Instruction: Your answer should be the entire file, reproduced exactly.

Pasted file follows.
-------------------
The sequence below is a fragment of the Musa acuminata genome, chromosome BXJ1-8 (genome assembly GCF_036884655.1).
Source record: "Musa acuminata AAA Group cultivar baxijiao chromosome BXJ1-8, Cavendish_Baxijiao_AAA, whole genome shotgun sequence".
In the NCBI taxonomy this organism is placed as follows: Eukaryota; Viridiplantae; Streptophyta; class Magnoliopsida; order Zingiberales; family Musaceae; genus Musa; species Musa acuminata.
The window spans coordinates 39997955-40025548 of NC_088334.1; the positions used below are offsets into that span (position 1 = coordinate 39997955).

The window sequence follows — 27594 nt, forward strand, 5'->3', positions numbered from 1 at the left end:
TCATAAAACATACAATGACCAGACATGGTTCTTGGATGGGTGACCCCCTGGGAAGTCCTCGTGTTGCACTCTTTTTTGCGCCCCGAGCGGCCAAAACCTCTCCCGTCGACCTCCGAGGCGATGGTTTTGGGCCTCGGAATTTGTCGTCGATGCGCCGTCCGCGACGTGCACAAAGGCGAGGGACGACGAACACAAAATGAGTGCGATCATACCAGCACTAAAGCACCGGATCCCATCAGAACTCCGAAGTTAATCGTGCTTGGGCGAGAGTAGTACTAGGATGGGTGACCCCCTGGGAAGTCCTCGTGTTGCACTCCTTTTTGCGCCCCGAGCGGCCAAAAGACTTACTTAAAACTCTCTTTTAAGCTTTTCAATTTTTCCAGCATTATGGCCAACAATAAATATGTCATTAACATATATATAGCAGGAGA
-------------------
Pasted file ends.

The sequence below is a fragment of the Musa acuminata genome, chromosome BXJ1-8 (genome assembly GCF_036884655.1).
Source record: "Musa acuminata AAA Group cultivar baxijiao chromosome BXJ1-8, Cavendish_Baxijiao_AAA, whole genome shotgun sequence".
In the NCBI taxonomy this organism is placed as follows: Eukaryota; Viridiplantae; Streptophyta; class Magnoliopsida; order Zingiberales; family Musaceae; genus Musa; species Musa acuminata.
The window spans coordinates 39997955-40025548 of NC_088334.1; the positions used below are offsets into that span (position 1 = coordinate 39997955).

The window sequence follows — 27594 nt, forward strand, 5'->3', positions numbered from 1 at the left end:
TCATAAAACATACAATGACCAGACATGGTTCTTGGATGGGTGACCCCCTGGGAAGTCCTCGTGTTGCACTCTTTTTTGCGCCCCGAGCGGCCAAAACCTCTCCCGTCGACCTCCGAGGCGATGGTTTTGGGCCTCGGAATTTGTCGTCGATGCGCCGTCCGCGACGTGCACAAAGGCGAGGGACGACGAACACAAAATGAGTGCGATCATACCAGCACTAAAGCACCGGATCCCATCAGAACTCCGAAGTTAATCGTGCTTGGGCGAGAGTAGTACTAGGATGGGTGACCCCCTGGGAAGTCCTCGTGTTGCACTCCTTTTTGCGCCCCGAGCGGCCAAAAGACTTACTTAAAACTCTCTTTTAAGCTTTTCAATTTTTCCAGCATTATGGCCAACAATAAATATGTCATTAACATATATATAGCAGGAGA